Tag Info

New answers tagged

14

To work out the force needed to move a ship there are two considerations: the mass of the ship the hydrodynamic drag due to the ship's motion through the water At low velocities the force is likely to be dominated by the mass of the ship because the drag is roughly proportional to velocity. Newton's second law tells us that the acceleration of the ship ...


2

I will give a closed form for the integral in Chris Cundy's answer. Doing the substitution $u=nx$, we get $$ \sum_{n=1}^{\infty} \int_{x_{min} \cdot n}^{\infty} \frac{1}{n}\left(\frac{u}{n}\right)^3e^{-u}\mathrm{d}u$$ $$ \sum_{n=1}^{\infty} \frac{1}{n^4} \Gamma(4,x_{min}\cdot n)$$ where $\Gamma$ is the upper complete gamma function. We write $a=x_{min}$ ...


40

The formula you want is called Planck's Law. Copying Wikipedia: The spectral radiance of a body, $B_{\nu}$, describes the amount of energy it gives off as radiation of different frequencies. It is measured in terms of the power emitted per unit area of the body, per unit solid angle that the radiation is measured over, per unit frequency. $$ ...


11

The wavelengths of light emitted can be calculated using planks law and the temperature of the object. For your average 100W incandescent light bulb, the filament is 2823 kelvin according to google. The spectral radiance, $B$, is equal to $$\frac{1.2\cdot10^{52}}{\mathrm{wavelength}^{5}\cdot ...


2

According to Google the mass of the earth is around $5.972 \times 10^{24}$ kg (presumably that figure includes its 7 billion human inhabitants plus everything else were meant to be sharing with). If we take the average weight for a human as given by WolframAlpha as 62 kg this gives humanity a combined weight of $4.34 \times 10^{11}$ kg - so our share in the ...


0

Is it not enough to move the earth from its position (even a bit)? For all practical purposes, nope. Think of it in the following manner: The (Earth + All the Humans) can be viewed as one system, and in this case, the gravitational force exchanged between any one person (e.g. you), and the Earth, is an internal force of this system. And internal forces ...


1

good strategy! Hubble Constant = Ho = [d/s]/[d/1] in basic variables, thus it reduces to 1/s which is time inversed, that is, the inverse of the age of the universe at whatever Ho constant value used and further adjustments from the Standard Model equations. The big adjustment is U. acceleration [ and significant deceleration during first 2 billion years]. ...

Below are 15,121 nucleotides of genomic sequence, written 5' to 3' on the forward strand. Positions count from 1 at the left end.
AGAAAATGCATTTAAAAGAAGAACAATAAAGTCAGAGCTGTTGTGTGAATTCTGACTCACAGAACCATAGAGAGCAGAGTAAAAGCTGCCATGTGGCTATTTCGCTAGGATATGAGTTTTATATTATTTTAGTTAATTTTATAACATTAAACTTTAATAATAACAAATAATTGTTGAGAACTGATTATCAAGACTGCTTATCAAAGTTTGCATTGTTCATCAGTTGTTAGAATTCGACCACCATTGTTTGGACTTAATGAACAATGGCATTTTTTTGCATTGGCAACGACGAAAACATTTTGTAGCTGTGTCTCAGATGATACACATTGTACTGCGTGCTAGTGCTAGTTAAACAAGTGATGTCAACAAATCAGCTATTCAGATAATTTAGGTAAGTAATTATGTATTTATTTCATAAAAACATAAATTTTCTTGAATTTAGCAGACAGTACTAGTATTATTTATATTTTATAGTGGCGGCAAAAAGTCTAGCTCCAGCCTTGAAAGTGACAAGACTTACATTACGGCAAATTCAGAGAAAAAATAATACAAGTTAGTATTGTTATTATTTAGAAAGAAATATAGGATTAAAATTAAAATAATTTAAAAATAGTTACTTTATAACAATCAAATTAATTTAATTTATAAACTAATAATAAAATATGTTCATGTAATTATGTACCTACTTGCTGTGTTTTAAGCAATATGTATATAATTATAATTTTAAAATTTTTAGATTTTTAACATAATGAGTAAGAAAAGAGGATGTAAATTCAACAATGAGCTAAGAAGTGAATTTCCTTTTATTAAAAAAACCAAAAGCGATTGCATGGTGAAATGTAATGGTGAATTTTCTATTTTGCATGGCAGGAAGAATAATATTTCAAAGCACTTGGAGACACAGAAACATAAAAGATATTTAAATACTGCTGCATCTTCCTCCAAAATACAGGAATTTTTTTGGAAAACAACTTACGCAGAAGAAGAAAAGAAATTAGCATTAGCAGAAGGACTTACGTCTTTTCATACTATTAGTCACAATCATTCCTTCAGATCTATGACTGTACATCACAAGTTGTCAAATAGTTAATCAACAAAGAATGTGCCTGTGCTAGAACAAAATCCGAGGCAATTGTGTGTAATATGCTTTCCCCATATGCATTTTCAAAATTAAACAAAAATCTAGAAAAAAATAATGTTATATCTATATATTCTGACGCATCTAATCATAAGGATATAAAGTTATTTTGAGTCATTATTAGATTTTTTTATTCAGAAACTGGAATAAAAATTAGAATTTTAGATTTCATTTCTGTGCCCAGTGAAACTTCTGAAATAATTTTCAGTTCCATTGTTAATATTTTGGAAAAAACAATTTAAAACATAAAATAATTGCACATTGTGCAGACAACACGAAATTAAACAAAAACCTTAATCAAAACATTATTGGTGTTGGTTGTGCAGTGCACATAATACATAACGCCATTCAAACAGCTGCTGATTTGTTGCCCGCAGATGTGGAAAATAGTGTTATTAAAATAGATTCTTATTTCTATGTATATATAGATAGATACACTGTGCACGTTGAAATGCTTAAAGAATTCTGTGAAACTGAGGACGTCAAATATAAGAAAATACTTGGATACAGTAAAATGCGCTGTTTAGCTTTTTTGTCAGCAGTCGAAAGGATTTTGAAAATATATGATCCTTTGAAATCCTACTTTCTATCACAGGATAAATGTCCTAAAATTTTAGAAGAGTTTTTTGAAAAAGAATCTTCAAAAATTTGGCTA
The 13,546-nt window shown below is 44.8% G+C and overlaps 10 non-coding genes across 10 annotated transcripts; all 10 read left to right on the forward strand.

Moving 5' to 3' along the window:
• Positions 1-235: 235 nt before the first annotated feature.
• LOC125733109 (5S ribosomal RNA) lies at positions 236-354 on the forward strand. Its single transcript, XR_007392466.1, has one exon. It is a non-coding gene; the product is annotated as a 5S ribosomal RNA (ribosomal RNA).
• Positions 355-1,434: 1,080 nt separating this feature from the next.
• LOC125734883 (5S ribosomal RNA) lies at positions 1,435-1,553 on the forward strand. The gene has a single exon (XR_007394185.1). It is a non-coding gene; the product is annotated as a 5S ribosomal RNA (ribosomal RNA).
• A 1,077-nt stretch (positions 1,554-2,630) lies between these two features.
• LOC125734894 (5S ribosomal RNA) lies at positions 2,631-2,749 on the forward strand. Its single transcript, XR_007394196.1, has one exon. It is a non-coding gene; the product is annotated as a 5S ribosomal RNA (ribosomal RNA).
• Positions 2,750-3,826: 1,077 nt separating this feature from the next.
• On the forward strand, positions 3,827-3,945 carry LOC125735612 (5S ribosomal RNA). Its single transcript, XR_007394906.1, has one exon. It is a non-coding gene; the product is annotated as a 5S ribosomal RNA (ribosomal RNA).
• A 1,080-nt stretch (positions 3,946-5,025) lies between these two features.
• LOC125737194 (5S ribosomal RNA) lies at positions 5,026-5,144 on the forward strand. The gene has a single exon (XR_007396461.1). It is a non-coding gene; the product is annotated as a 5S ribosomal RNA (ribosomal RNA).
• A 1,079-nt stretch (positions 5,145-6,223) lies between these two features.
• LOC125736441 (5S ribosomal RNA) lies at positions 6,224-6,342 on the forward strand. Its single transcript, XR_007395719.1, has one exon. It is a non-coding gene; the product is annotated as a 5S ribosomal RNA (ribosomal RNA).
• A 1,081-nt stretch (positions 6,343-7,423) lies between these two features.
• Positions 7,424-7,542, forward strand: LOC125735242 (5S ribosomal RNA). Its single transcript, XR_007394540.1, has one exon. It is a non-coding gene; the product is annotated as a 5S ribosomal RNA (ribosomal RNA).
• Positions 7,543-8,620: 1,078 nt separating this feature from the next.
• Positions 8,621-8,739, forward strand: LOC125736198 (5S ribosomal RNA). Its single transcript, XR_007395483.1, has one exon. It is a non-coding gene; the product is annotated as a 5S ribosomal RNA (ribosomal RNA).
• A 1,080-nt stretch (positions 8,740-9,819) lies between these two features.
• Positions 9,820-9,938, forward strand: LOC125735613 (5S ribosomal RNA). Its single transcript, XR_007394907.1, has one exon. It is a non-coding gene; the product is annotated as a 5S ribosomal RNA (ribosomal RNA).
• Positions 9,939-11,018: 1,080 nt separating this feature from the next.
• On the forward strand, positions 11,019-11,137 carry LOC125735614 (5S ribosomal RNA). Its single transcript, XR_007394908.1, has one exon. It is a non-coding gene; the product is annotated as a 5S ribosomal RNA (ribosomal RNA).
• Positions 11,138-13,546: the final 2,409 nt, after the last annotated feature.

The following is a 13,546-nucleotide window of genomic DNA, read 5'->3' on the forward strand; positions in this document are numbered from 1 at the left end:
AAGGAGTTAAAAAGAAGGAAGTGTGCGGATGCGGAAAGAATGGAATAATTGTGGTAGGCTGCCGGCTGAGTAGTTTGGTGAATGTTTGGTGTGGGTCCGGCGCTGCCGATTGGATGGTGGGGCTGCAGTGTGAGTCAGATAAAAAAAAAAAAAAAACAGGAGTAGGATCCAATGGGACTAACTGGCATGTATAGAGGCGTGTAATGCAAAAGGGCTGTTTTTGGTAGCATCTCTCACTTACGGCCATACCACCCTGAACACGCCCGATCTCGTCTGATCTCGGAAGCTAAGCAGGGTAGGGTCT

4

If an object accelerates over a distance $d_1$ with a constant force $F_1$, then decelerates over a distance $d_2$ with a constant force $F_2$, then conservation of energy would give us that $$F_1 d_1 = F_2 d_2$$ from which it would follow that $$F_2 = F_1 \frac{d_1}{d_2}$$ In other words - if the cat is able to absorb the shock of his fall over a ...


2

When the cat leaves the upper shelf, it will be accelerated by the Earth's gravitational field toward the lower shelf at a rate of 9.8 meters per second, per second (9.8 m/sec^2). Assuming its initial velocity was zero, at the time the cat lands on the lower shelf its velocity will be 19.6 m/sec. The cat's momentum at the lower shelf will be 6.5 Kg * ...


0

You will have to estimate how quickly the cat goes from full speed to completely stopped. Then, given the cat's initial velocity as it gets to the shelf, use the impulse-momentum theorem. The equation is: $$F = \frac {\Delta p}{\Delta t}$$ Is that enough info, or do you need an additional equation to calculate the initial velocity of the cat?


2

If you have $L$ and you have $T$, then nothing more complicated than Stefan's law is required. If $T$ is the effective temperature of the star then this gives an exact answer. $$ R = \left(\frac{L}{4\pi \sigma_B T^4}\right)^{1/2}$$, where $\sigma_B = 5.67\times 10^{-8}$ in SI units. If on the other hand you are trying to solve the structure from first ...


1

I can see that this question has been downvoted but I think it still deserves a proper answer. First, it is the Chandrasekhar (one word) limit, named after the Indian-American astrophysicist Subrahmanyan Chandrasekhar. Second, the Chandrasekhar limit does not mean that an object cannot be more massive than 1.4 times the mass of the Sun. There are plenty of ...


4

For a 6 year old, you might want to focus on thickness instead of length, as the numbers get too big with length. A ream of paper (500 sheets) is a bit over an inch thick, say $3.5 \, \text{cm}$, so one sheet is $3.5/50 \, \text{mm}$, or $.07 \, \text{mm}$, which is $7 \times 10^{-5} \text{m}$. An atom has diameter $0.1 \, \text{nm}$ to $0.5 \, \text{nm}$ ...


5

A typical atom is roughly a few times $10^{-10} \text{m}$ wide. A piece of paper is say $(1/4) \text{m}$ wide. Therefore the ratio of the width of an atom to the width of a piece of paper is around $10^9$. A piece of paper is roughly the same width as a human, so $10^9$ is also a rough guess for the ratio of the width of a human to the width of an atom. The ...



Top 50 recent answers are included